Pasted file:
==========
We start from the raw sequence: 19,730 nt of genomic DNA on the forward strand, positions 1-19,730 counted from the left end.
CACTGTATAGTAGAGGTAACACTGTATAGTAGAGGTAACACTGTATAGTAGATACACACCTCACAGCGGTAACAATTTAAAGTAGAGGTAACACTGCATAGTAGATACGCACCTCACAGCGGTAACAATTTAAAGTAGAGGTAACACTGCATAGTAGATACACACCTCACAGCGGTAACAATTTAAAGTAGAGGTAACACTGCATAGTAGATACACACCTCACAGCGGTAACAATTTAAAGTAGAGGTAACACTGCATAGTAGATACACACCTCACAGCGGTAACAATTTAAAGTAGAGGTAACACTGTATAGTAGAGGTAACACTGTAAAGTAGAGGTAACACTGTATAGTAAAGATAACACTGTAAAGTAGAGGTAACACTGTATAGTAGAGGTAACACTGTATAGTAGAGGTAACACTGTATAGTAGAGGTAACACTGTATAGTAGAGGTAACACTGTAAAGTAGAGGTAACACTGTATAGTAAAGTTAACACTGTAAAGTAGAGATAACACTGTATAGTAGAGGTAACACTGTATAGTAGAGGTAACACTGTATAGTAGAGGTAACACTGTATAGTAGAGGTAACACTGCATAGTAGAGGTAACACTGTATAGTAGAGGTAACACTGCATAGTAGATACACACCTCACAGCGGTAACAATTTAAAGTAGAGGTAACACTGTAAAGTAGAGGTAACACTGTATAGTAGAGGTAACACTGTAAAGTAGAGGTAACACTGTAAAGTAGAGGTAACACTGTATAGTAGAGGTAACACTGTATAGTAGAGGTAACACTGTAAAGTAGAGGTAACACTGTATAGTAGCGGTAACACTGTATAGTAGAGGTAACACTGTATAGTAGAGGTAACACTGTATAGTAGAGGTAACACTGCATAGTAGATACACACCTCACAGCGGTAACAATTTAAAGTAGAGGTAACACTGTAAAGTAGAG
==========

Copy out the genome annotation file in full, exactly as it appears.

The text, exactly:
We start from the raw sequence: 19,730 nt of genomic DNA on the forward strand, positions 1-19,730 counted from the left end.
CACTGTATAGTAGAGGTAACACTGTATAGTAGAGGTAACACTGTATAGTAGATACACACCTCACAGCGGTAACAATTTAAAGTAGAGGTAACACTGCATAGTAGATACGCACCTCACAGCGGTAACAATTTAAAGTAGAGGTAACACTGCATAGTAGATACACACCTCACAGCGGTAACAATTTAAAGTAGAGGTAACACTGCATAGTAGATACACACCTCACAGCGGTAACAATTTAAAGTAGAGGTAACACTGCATAGTAGATACACACCTCACAGCGGTAACAATTTAAAGTAGAGGTAACACTGTATAGTAGAGGTAACACTGTAAAGTAGAGGTAACACTGTATAGTAAAGATAACACTGTAAAGTAGAGGTAACACTGTATAGTAGAGGTAACACTGTATAGTAGAGGTAACACTGTATAGTAGAGGTAACACTGTATAGTAGAGGTAACACTGTAAAGTAGAGGTAACACTGTATAGTAAAGTTAACACTGTAAAGTAGAGATAACACTGTATAGTAGAGGTAACACTGTATAGTAGAGGTAACACTGTATAGTAGAGGTAACACTGTATAGTAGAGGTAACACTGCATAGTAGAGGTAACACTGTATAGTAGAGGTAACACTGCATAGTAGATACACACCTCACAGCGGTAACAATTTAAAGTAGAGGTAACACTGTAAAGTAGAGGTAACACTGTATAGTAGAGGTAACACTGTAAAGTAGAGGTAACACTGTAAAGTAGAGGTAACACTGTATAGTAGAGGTAACACTGTATAGTAGAGGTAACACTGTAAAGTAGAGGTAACACTGTATAGTAGCGGTAACACTGTATAGTAGAGGTAACACTGTATAGTAGAGGTAACACTGTATAGTAGAGGTAACACTGCATAGTAGATACACACCTCACAGCGGTAACAATTTAAAGTAGAGGTAACACTGTAAAGTAGAG